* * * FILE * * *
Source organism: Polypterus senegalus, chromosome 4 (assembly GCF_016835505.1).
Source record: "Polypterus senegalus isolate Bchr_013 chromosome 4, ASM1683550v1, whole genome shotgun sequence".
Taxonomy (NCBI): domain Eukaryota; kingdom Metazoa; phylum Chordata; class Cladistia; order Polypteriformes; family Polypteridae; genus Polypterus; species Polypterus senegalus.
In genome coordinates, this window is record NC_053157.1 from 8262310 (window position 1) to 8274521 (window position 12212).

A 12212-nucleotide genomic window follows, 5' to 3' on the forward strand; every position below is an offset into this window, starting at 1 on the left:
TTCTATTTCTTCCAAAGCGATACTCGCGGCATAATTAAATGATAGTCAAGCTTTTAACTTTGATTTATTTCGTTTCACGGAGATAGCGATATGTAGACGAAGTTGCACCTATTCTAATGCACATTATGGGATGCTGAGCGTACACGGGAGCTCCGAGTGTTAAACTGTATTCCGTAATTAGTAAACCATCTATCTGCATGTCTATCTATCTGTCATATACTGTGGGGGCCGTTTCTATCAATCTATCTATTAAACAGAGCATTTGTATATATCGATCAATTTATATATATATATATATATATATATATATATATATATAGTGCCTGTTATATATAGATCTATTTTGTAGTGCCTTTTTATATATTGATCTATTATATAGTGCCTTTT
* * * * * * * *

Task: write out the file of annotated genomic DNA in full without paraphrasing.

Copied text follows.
Source organism: Polypterus senegalus, chromosome 4 (assembly GCF_016835505.1).
Source record: "Polypterus senegalus isolate Bchr_013 chromosome 4, ASM1683550v1, whole genome shotgun sequence".
Taxonomy (NCBI): domain Eukaryota; kingdom Metazoa; phylum Chordata; class Cladistia; order Polypteriformes; family Polypteridae; genus Polypterus; species Polypterus senegalus.
In genome coordinates, this window is record NC_053157.1 from 8262310 (window position 1) to 8274521 (window position 12212).

A 12212-nucleotide genomic window follows, 5' to 3' on the forward strand; every position below is an offset into this window, starting at 1 on the left:
TTCTATTTCTTCCAAAGCGATACTCGCGGCATAATTAAATGATAGTCAAGCTTTTAACTTTGATTTATTTCGTTTCACGGAGATAGCGATATGTAGACGAAGTTGCACCTATTCTAATGCACATTATGGGATGCTGAGCGTACACGGGAGCTCCGAGTGTTAAACTGTATTCCGTAATTAGTAAACCATCTATCTGCATGTCTATCTATCTGTCATATACTGTGGGGGCCGTTTCTATCAATCTATCTATTAAACAGAGCATTTGTATATATCGATCAATTTATATATATATATATATATATATATATATATATATATAGTGCCTGTTATATATAGATCTATTTTGTAGTGCCTTTTTATATATTGATCTATTATATAGTGCCTTTT